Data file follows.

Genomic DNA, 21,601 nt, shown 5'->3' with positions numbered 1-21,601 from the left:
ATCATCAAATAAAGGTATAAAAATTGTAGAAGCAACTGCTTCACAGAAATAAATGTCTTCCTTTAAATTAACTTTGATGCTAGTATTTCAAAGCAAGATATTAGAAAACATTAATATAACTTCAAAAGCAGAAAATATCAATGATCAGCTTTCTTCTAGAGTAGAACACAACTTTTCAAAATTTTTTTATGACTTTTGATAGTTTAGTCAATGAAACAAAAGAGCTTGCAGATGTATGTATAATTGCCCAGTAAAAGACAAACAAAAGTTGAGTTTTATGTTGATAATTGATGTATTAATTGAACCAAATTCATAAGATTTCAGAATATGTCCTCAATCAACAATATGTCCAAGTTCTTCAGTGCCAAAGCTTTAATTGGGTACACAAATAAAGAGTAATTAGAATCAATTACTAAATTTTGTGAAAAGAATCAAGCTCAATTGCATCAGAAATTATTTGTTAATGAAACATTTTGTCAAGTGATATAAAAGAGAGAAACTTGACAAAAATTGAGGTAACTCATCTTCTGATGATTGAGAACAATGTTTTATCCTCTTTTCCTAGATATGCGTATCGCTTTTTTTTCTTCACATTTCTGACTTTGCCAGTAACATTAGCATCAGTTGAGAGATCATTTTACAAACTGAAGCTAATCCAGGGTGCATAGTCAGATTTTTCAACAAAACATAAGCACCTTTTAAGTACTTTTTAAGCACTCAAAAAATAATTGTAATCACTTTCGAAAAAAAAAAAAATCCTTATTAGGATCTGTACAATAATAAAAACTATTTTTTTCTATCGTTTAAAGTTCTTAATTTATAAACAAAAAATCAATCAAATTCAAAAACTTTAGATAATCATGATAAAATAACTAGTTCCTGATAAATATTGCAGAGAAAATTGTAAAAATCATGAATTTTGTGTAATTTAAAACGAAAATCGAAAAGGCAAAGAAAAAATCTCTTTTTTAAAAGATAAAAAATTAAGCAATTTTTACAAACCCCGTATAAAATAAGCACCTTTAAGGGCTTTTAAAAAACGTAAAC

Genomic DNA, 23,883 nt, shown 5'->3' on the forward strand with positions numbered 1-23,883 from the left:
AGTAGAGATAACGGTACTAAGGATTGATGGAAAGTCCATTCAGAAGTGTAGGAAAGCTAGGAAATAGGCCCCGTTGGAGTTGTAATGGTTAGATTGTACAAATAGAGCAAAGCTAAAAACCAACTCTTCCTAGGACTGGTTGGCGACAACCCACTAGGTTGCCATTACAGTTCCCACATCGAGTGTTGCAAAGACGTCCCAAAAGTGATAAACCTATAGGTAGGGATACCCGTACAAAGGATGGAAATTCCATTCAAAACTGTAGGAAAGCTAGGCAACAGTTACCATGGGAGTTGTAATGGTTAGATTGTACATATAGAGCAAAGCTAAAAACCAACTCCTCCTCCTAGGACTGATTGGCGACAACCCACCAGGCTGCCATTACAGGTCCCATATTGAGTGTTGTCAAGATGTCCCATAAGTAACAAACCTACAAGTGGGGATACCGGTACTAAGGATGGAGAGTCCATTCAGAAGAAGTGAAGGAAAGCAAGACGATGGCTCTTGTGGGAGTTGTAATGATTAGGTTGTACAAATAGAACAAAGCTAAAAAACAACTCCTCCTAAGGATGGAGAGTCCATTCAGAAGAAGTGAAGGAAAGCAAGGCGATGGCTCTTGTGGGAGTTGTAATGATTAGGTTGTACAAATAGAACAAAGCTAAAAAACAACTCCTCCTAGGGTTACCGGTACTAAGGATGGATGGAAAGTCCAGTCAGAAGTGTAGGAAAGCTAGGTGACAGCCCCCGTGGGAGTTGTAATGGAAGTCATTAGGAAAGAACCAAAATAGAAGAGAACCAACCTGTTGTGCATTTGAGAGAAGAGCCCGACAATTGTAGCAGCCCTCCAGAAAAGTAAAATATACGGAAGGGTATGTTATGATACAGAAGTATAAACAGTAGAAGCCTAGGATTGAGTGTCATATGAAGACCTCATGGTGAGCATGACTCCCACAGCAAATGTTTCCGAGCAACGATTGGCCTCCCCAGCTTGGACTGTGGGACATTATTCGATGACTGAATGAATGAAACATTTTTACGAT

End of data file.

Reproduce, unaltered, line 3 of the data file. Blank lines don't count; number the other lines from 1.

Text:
Genomic DNA, 23,883 nt, shown 5'->3' on the forward strand with positions numbered 1-23,883 from the left: